Amazon's Slick High-End Kindle Got a Serious Overhaul

By Sam Rutherford on at

When Amazon released the Kindle Oasis back in the spring of 2016, we said it was the best e-reader ever made. But that doesn’t mean it was perfect, and in the year and half since it came out, it’s become clear there was room for improvement. With a starting price of £270, the old Oasis was a bit pricey, it had a blocky (and now outdated) design and it was missing features like the adaptive back-lighting found on the even older Kindle Voyage. And, despite having a name that immediately conjures up visions of pools and fountains, the previous Oasis didn’t have any sort of water-resistance either. But now, Amazon is giving it another go with the simply (and annoyingly) named New Kindle Oasis, which looks to address all those shortcomings while also adding a number of new improvements too.

The new Oasis is on the left, the old Oasis is on the right.

Starting at £230, the new Oasis packs a larger 7-inch display (versus the 6-inch screen on the old Oasis) that Amazon claims can show up to 30 per cent more text while retaining the same 300 PPI pixel density as the old model. Amazon has also increased the number of LED backlights from 10 to 12, so now the screen should be brighter than before, while also being able to dim itself automatically when needed thanks to the return of the ambient light sensor. But more importantly, the new Oasis features IP-X8 water-resistance which is good down to 5 feet of water for 30 minutes, which Amazon claims should hold true in both salt and freshwater, unlike most water-resistant devices.

The Oasis still has that reversible asymmetrical design that’s good for both lefties and righties.

Even though the screen is bigger, the new Oasis feels noticeably slimmer.

The folding covers double as a kickstand too.

Aside from the two-page turn buttons, there’s one more physical button on the corner for power.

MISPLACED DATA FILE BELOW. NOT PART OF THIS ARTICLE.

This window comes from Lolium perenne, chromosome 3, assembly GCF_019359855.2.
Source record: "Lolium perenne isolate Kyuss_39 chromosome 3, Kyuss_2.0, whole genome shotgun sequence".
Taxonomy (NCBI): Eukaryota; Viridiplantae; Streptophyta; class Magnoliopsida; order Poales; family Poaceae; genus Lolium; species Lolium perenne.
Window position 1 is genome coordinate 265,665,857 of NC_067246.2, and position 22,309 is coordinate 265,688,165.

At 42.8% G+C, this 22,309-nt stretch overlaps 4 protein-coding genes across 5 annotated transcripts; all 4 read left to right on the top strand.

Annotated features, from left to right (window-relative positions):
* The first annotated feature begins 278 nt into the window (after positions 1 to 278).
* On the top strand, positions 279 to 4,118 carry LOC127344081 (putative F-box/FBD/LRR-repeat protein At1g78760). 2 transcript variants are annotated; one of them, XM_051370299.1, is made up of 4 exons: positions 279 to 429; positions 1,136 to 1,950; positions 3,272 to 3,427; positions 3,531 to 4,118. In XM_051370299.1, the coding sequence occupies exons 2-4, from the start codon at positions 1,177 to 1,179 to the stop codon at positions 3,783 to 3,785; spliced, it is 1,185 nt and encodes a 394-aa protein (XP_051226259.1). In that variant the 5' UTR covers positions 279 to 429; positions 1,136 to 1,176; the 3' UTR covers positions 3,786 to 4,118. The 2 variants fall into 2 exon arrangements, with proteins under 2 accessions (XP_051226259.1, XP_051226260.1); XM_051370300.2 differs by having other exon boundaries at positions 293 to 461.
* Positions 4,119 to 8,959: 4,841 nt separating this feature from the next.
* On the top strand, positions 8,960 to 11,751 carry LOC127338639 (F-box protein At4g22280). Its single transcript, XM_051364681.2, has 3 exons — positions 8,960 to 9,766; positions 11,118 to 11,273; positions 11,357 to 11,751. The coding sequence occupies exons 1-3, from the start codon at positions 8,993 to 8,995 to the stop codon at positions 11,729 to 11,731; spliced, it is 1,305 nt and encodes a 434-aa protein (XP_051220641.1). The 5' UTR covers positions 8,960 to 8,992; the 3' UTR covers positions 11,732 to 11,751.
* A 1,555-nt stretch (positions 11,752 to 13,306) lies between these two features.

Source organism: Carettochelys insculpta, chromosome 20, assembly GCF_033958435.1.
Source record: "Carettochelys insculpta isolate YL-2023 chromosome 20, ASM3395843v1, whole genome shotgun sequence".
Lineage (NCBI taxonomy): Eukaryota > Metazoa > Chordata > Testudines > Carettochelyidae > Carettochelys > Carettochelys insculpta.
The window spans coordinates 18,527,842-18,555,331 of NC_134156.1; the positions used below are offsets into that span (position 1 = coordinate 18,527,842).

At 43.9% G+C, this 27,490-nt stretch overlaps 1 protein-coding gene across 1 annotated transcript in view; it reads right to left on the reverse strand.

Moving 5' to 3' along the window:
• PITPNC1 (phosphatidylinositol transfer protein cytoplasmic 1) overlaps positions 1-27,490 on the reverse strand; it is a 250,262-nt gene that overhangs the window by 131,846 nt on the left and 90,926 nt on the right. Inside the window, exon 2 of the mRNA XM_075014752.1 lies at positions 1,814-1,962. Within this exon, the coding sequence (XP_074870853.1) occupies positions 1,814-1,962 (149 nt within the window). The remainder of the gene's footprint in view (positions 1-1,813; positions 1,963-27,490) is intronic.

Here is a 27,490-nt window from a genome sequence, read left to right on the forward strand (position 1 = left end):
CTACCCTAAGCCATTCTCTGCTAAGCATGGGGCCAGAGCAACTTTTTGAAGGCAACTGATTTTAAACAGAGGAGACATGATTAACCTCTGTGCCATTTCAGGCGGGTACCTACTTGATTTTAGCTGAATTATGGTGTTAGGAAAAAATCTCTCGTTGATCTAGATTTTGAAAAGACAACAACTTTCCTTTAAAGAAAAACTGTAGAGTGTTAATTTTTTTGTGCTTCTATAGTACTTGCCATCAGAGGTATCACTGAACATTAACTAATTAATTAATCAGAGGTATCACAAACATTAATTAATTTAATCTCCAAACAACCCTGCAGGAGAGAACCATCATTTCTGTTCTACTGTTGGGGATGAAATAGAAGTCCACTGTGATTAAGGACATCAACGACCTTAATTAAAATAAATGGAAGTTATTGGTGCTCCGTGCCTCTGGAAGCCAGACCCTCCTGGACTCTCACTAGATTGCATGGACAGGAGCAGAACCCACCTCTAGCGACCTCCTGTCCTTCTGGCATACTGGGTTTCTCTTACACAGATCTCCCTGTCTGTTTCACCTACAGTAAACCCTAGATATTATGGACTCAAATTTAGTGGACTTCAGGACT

The back is all aluminium.

Like previous Kindles, the new Oasis can still get a bit greasy looking.

The little headphone icon in the top right let you know you have the audio book version too.

Audio book controls are simple and straightforward.

It looks like there should be plenty of room for additional ports.

The folding covers attach magnetically to the back of the device.

Official covers will be available in fabric or leather versions across multiple colours.

The new Oasis still has a matte display, which helps cut down on glare.

Amazon claims the new Oasis can fit 30 per cent more text than the old model.

Then there’s the new Oasis’ design, which still has handy programmable page turn keys, a sleeker body, and a single on-board battery (instead of the one on the old Oasis that was split between its folding cover and the device itself) that should last up to six weeks on a charge. Good luck testing that.

The new Oasis also comes with 8GB of storage standard, which is twice as much as you previously got, and that makes a lot of sense considering the new Oasis will also be the first Kindle to support Audible audio books too. You still need to buy eBooks and audio books separately (though you can get a discount if you buy both versions), but now, you should be able to access all your books on a single device. Amazon has even updated its WhisperSync system to work with both types of book files, so that no matter what device you were using or how you were reading or listening, you’ll be able to pick up right where you left off.

However, based on my brief hands-on time with the new Oasis, there’s still a few design choices that rub me the wrong way. Even though Amazon has included support for audiobooks, the Oasis doesn’t have built-in speakers or a headphone jack. That means the only way to actually listen to your books is to hook up some Bluetooth headphones, which is something that could get tedious if you have to share your headphones between the Kindle and another device, like a tablet or smartphone. Amazon claims there’s no room for a standard 3.5mm audio jack, and while I’m no electrical engineer, judging by the fact that the only port on the device is an outdated micro USB jack, I have to at least wonder. What’s more annoying is that if Amazon had gone with USB-C instead of micro USB, it could have potentially killed two birds with one stone, since USB-C can be used for both charging and audio.

The new Oasis’ magnetic folding covers will be available separately, and boy are they pretty.

Aside from the silliness with the ports, other small improvements include faster page turn animations, more settings for font sizes and boldness, a left align option and an inverted colour scheme that’ll put white text on a black background.

The new Oasis is available from the 31st October in the UK. Prices start at £229.99 for the base model with 8GB of storage, £259.99 for the 32GB model and £319.99 for the version with 32GB of storage and 4G LTE connectivity.